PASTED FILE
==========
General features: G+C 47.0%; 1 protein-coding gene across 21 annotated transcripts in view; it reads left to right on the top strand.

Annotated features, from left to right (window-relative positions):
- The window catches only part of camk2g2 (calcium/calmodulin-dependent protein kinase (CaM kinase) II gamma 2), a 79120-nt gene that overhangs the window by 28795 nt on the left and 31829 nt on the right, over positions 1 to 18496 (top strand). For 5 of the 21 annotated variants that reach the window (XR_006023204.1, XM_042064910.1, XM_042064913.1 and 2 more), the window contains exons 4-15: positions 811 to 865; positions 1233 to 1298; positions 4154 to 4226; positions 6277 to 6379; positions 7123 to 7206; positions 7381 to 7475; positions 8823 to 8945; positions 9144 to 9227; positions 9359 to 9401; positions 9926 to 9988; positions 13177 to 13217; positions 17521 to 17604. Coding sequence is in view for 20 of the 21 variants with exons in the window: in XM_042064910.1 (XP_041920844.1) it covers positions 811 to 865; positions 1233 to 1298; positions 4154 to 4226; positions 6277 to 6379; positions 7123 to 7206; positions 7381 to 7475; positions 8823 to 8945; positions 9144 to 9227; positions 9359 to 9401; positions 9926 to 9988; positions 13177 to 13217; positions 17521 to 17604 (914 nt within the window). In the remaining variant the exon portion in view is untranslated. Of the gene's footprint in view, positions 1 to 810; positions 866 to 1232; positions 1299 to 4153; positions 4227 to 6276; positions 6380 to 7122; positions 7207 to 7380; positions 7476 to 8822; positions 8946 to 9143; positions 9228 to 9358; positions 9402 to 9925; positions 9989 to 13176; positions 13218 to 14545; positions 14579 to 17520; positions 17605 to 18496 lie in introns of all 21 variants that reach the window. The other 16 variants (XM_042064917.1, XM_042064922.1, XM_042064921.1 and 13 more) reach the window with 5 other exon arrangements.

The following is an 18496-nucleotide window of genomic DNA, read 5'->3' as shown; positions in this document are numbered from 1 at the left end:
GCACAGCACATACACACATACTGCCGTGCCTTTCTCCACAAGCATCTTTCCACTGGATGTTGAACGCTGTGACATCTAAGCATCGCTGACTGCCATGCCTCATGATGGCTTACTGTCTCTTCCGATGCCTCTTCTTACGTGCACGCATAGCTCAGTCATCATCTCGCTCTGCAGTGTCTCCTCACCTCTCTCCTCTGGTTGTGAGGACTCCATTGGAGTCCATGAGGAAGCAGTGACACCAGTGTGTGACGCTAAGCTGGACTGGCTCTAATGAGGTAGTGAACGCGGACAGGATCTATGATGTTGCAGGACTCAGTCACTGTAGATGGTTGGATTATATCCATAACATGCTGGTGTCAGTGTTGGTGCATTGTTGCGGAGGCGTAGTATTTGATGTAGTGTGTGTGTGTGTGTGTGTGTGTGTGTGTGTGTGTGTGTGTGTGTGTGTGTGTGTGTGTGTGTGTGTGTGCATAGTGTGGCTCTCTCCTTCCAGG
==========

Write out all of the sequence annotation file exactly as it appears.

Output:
General features: G+C 47.0%; 1 protein-coding gene across 21 annotated transcripts in view; it reads left to right on the top strand.

Annotated features, from left to right (window-relative positions):
- The window catches only part of camk2g2 (calcium/calmodulin-dependent protein kinase (CaM kinase) II gamma 2), a 79120-nt gene that overhangs the window by 28795 nt on the left and 31829 nt on the right, over positions 1 to 18496 (top strand). For 5 of the 21 annotated variants that reach the window (XR_006023204.1, XM_042064910.1, XM_042064913.1 and 2 more), the window contains exons 4-15: positions 811 to 865; positions 1233 to 1298; positions 4154 to 4226; positions 6277 to 6379; positions 7123 to 7206; positions 7381 to 7475; positions 8823 to 8945; positions 9144 to 9227; positions 9359 to 9401; positions 9926 to 9988; positions 13177 to 13217; positions 17521 to 17604. Coding sequence is in view for 20 of the 21 variants with exons in the window: in XM_042064910.1 (XP_041920844.1) it covers positions 811 to 865; positions 1233 to 1298; positions 4154 to 4226; positions 6277 to 6379; positions 7123 to 7206; positions 7381 to 7475; positions 8823 to 8945; positions 9144 to 9227; positions 9359 to 9401; positions 9926 to 9988; positions 13177 to 13217; positions 17521 to 17604 (914 nt within the window). In the remaining variant the exon portion in view is untranslated. Of the gene's footprint in view, positions 1 to 810; positions 866 to 1232; positions 1299 to 4153; positions 4227 to 6276; positions 6380 to 7122; positions 7207 to 7380; positions 7476 to 8822; positions 8946 to 9143; positions 9228 to 9358; positions 9402 to 9925; positions 9989 to 13176; positions 13218 to 14545; positions 14579 to 17520; positions 17605 to 18496 lie in introns of all 21 variants that reach the window. The other 16 variants (XM_042064917.1, XM_042064922.1, XM_042064921.1 and 13 more) reach the window with 5 other exon arrangements.

The following is an 18496-nucleotide window of genomic DNA, read 5'->3' as shown; positions in this document are numbered from 1 at the left end:
GCACAGCACATACACACATACTGCCGTGCCTTTCTCCACAAGCATCTTTCCACTGGATGTTGAACGCTGTGACATCTAAGCATCGCTGACTGCCATGCCTCATGATGGCTTACTGTCTCTTCCGATGCCTCTTCTTACGTGCACGCATAGCTCAGTCATCATCTCGCTCTGCAGTGTCTCCTCACCTCTCTCCTCTGGTTGTGAGGACTCCATTGGAGTCCATGAGGAAGCAGTGACACCAGTGTGTGACGCTAAGCTGGACTGGCTCTAATGAGGTAGTGAACGCGGACAGGATCTATGATGTTGCAGGACTCAGTCACTGTAGATGGTTGGATTATATCCATAACATGCTGGTGTCAGTGTTGGTGCATTGTTGCGGAGGCGTAGTATTTGATGTAGTGTGTGTGTGTGTGTGTGTGTGTGTGTGTGTGTGTGTGTGTGTGTGTGTGTGTGTGTGTGTGTGTGTGTGCATAGTGTGGCTCTCTCCTTCCAGG